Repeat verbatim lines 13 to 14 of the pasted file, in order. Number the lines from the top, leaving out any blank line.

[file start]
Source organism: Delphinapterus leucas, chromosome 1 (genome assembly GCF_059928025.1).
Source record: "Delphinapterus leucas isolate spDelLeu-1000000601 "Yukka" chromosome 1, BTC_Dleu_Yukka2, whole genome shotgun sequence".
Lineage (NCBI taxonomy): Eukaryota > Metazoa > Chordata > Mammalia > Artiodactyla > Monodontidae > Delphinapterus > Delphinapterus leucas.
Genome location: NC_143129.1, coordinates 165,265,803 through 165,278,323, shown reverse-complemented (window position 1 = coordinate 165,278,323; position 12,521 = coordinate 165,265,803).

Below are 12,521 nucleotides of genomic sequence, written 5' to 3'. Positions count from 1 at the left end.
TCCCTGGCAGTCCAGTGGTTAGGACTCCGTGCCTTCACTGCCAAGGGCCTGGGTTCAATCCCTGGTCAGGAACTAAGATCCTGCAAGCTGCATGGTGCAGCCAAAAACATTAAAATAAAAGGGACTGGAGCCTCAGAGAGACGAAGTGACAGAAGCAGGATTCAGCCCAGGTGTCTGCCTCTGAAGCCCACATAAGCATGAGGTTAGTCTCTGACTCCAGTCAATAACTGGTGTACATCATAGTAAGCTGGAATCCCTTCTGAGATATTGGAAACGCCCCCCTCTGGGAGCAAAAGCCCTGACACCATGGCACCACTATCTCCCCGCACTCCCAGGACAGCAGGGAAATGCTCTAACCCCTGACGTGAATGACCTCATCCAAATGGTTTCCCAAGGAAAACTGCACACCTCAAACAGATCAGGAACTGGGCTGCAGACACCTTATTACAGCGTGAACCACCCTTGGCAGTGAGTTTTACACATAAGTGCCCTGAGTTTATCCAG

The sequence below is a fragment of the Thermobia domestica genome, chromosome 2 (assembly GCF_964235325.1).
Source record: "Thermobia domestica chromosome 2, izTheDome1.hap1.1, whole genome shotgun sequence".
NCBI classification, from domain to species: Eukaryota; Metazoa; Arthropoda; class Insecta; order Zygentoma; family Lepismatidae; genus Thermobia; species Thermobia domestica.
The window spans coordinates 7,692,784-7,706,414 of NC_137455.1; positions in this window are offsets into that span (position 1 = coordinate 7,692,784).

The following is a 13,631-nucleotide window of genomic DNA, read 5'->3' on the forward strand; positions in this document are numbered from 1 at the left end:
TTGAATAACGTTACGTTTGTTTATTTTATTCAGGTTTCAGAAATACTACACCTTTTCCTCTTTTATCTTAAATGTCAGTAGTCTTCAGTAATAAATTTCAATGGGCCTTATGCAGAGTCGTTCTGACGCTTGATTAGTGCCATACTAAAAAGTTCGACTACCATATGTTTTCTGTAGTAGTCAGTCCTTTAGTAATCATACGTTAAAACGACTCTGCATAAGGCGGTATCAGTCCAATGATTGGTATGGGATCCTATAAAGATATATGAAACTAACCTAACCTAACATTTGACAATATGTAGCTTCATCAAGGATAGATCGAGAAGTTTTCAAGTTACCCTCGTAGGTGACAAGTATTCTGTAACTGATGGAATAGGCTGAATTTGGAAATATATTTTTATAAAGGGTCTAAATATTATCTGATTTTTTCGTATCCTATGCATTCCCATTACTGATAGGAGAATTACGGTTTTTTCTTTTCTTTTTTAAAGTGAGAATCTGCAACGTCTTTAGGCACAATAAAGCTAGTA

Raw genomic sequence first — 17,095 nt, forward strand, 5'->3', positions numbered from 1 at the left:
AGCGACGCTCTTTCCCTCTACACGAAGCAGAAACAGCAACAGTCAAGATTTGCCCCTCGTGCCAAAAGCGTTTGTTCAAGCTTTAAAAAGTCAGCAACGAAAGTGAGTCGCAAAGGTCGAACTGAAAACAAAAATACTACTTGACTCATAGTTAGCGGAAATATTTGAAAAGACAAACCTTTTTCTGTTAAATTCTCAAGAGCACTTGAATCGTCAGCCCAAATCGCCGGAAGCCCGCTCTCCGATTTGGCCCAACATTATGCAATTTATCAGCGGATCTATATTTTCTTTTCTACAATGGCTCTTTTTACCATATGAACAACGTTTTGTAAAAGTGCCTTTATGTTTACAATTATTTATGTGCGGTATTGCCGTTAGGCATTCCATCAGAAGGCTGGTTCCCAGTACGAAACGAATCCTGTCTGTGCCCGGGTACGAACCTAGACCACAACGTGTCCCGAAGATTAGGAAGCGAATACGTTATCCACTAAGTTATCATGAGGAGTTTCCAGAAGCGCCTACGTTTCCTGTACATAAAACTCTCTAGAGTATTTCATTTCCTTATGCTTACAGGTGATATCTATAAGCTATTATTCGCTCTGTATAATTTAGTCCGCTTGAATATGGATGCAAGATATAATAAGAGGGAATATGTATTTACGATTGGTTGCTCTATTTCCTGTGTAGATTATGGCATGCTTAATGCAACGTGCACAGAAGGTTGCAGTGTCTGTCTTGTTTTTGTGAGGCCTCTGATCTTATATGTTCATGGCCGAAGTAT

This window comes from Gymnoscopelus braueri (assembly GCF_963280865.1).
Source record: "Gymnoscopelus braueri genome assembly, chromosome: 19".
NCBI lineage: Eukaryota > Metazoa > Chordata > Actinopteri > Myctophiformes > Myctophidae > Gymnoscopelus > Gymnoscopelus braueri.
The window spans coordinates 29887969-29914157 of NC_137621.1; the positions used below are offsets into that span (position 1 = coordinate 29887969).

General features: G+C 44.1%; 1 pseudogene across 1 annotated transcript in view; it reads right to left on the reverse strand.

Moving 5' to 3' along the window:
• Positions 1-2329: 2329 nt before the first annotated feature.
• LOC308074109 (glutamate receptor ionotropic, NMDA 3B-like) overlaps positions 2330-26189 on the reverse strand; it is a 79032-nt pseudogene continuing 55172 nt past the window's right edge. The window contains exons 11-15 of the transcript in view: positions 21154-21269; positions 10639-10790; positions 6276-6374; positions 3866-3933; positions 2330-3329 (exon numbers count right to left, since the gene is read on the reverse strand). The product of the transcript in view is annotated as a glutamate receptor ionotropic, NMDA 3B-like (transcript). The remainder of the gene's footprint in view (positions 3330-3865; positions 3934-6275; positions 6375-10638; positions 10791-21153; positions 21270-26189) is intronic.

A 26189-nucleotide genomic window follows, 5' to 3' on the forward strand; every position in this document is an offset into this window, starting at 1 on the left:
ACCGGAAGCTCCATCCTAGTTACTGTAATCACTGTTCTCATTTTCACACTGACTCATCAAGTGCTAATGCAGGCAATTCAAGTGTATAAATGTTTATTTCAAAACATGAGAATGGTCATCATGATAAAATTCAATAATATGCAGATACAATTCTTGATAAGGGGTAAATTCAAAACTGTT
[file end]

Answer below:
Raw genomic sequence first — 17,095 nt, forward strand, 5'->3', positions numbered from 1 at the left:
AGCGACGCTCTTTCCCTCTACACGAAGCAGAAACAGCAACAGTCAAGATTTGCCCCTCGTGCCAAAAGCGTTTGTTCAAGCTTTAAAAAGTCAGCAACGAAAGTGAGTCGCAAAGGTCGAACTGAAAACAAAAATACTACTTGACTCATAGTTAGCGGAAATATTTGAAAAGACAAACCTTTTTCTGTTAAATTCTCAAGAGCACTTGAATCGTCAGCCCAAATCGCCGGAAGCCCGCTCTCCGATTTGGCCCAACATTATGCAATTTATCAGCGGATCTATATTTTCTTTTCTACAATGGCTCTTTTTACCATATGAACAACGTTTTGTAAAAGTGCCTTTATGTTTACAATTATTTATGTGCGGTATTGCCGTTAGGCATTCCATCAGAAGGCTGGTTCCCAGTACGAAACGAATCCTGTCTGTGCCCGGGTACGAACCTAGACCACAACGTGTCCCGAAGATTAGGAAGCGAATACGTTATCCACTAAGTTATCATGAGGAGTTTCCAGAAGCGCCTACGTTTCCTGTACATAAAACTCTCTAGAGTATTTCATTTCCTTATGCTTACAGGTGATATCTATAAGCTATTATTCGCTCTGTATAATTTAGTCCGCTTGAATATGGATGCAAGATATAATAAGAGGGAATATGTATTTACGATTGGTTGCTCTATTTCCTGTGTAGATTATGGCATGCTTAATGCAACGTGCACAGAAGGTTGCAGTGTCTGTCTTGTTTTTGTGAGGCCTCTGATCTTATATGTTCATGGCCGAAGTAT